This section actually contains information needed to know how to use Linux.
The first thing you have to do to use a Unix machine is to identify yourself. This process, knowing as ``logging in'', is Unix's way of knowing that users are authorized to use the system. It asks for an account name and password. An account name is normally similar to your regular name; you should have already received one from your system administrator, or created your own if you are the system administrator. (Information on doing this should be available in Installation and Getting Started or The System Adminstrator's Guide.)
You should see, after all the boot-up procedures are done, something like the following:
However, it's possible that what the system presents you with does not look like this. Instead of a boring text mode screen, it is graphical. However, it will still ask you to login, and will function mostly the same way. If this is the case on your system, you are going to be using The X Window System . This means that you will be presented with a windowing system. Chapter 5 will discuss some of the differences that you'll be facing. However, logging in will be similar. If you are using X, look for a giant X is the margin.
This is, of course, your invitation to login. Throughout this manual, we'll be using the fictional (or not so fictional, depending on your machine) user larry. Whenever you see larry, you should be substituting your own account name. Account names are usually based on real names; bigger, more serious Unix systems will have accounts using the user's last name, or some combination of first and last name, or even some numbers. Possible accounts for Larry Greenfield might be: larry, greenfie, lgreenfi, lg19.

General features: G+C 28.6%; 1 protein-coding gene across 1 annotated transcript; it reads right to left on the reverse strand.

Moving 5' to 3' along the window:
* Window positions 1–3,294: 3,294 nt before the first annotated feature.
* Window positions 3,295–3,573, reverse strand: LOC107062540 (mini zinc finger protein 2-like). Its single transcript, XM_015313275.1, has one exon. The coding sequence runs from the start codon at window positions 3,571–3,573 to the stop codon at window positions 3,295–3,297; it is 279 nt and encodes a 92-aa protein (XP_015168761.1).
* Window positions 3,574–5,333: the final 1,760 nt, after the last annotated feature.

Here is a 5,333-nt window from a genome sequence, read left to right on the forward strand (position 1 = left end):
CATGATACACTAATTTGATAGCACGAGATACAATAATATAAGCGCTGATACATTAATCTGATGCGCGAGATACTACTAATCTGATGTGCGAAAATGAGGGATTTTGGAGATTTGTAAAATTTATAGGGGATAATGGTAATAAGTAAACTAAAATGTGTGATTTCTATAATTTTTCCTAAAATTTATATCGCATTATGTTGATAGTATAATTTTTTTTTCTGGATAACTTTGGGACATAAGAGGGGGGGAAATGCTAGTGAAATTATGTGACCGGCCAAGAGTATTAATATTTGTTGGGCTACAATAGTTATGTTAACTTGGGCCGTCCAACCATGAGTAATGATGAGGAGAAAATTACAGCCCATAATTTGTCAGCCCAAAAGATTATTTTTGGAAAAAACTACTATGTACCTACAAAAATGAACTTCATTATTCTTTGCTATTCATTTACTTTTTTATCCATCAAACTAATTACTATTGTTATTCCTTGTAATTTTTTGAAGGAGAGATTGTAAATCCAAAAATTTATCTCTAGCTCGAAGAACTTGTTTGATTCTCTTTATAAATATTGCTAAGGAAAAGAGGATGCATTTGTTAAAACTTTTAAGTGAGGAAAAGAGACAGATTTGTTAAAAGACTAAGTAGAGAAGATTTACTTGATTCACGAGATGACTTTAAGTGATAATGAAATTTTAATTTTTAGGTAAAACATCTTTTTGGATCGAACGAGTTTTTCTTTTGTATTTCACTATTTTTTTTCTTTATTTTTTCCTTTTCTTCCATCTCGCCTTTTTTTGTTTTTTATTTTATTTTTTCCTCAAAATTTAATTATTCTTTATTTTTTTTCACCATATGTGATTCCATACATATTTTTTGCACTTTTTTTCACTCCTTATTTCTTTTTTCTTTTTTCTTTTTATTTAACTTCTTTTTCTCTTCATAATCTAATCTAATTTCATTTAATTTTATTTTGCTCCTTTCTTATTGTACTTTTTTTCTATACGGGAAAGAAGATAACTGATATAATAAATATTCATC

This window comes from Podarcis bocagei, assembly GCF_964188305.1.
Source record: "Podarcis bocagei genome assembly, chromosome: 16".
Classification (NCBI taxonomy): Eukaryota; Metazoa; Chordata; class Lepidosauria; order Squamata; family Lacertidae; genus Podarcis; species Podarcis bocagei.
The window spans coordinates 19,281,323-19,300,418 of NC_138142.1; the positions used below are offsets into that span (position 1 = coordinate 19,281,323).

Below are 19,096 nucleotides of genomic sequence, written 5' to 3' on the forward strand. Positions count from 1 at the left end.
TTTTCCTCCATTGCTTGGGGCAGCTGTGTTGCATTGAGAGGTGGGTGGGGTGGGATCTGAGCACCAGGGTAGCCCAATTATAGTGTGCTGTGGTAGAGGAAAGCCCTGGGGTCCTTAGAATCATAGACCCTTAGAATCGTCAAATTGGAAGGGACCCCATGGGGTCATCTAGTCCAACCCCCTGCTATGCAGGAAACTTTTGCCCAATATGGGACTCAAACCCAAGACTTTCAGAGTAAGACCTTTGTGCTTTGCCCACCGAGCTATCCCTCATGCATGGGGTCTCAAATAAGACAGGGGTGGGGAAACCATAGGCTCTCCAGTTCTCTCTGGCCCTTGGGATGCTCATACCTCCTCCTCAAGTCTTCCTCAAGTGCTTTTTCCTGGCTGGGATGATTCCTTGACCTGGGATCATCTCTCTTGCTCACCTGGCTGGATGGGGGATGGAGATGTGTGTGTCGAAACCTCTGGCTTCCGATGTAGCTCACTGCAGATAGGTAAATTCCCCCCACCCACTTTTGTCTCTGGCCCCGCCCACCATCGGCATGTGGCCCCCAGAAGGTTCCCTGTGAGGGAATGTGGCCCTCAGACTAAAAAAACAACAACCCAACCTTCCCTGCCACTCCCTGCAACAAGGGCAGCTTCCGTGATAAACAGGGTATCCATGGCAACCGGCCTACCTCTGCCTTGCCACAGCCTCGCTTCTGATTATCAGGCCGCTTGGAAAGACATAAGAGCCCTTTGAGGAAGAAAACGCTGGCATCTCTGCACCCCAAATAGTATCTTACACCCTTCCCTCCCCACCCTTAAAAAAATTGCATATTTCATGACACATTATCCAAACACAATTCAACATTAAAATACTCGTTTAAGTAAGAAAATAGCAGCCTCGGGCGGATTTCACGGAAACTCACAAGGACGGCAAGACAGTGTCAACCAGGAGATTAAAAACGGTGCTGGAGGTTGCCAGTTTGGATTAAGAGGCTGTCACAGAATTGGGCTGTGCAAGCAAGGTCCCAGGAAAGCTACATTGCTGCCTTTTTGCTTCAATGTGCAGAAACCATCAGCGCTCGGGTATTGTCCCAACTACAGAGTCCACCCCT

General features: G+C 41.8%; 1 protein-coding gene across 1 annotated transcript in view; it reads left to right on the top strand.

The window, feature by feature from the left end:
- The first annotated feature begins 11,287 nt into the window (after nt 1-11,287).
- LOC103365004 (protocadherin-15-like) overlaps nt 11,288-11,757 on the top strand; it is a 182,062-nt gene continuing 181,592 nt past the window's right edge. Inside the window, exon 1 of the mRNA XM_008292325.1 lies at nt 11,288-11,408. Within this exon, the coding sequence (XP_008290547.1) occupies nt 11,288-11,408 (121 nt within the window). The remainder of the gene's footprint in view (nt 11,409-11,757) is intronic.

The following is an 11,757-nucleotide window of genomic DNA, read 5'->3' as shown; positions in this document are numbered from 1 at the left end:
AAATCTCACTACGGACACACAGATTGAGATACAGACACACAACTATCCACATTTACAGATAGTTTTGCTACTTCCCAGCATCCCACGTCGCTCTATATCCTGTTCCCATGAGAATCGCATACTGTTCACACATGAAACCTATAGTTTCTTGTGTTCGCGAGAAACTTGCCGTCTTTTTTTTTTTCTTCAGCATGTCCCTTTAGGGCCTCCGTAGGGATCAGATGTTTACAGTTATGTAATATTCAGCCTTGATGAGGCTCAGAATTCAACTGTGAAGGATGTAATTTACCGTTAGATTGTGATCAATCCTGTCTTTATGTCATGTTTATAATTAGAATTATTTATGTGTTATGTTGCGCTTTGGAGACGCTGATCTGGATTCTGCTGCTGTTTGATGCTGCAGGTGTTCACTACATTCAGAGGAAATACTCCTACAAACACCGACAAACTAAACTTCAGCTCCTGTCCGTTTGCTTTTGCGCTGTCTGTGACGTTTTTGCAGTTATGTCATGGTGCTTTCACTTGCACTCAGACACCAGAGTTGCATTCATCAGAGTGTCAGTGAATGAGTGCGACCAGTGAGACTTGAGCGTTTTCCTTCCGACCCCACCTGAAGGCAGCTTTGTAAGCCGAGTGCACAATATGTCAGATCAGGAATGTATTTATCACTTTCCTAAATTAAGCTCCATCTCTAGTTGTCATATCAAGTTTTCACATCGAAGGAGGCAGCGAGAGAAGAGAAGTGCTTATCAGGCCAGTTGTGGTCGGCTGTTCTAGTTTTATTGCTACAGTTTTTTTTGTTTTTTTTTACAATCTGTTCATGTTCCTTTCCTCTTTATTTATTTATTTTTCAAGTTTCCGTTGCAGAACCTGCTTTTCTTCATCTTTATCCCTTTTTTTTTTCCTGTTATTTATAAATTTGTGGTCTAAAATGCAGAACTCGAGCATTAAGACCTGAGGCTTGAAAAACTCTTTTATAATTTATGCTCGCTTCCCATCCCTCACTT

mousehouse is, by the way, the ``name'' of the machine I'm working on. It is possible that when you installed , you were prompted for some very witty name. It isn't very important, but whenever it comes up, I'll be using mousehouse or, rarely, lionsden.
After entering larry, I'm faced with the following:
What is asking for is your password. When you type in your password, you won't be able to see what you type. Type carefully: it is possible to delete, but you won't be able to see what you are editing. Don't type too slowly if people are watching--they'll be able to learn your password. If you mistype, you'll be presented with another chance to login.
If you've typed your login name and password correctly, a short message will appear, called the message of the day. This could say anything--the system adminstrator decides what it should be. After that, a prompt appears. A prompt is just that, something prompting you for the next command to give the system. It should look like this:
If you've already determined you're using X Windows, you'll probably see a prompt like the one above in a ``window'' somewhere on the screen. (A ``window'' is simply a rectangular box.) To type into the prompt, move the mouse cursor (it probably looks like a big ``x'') using the mouse into the window.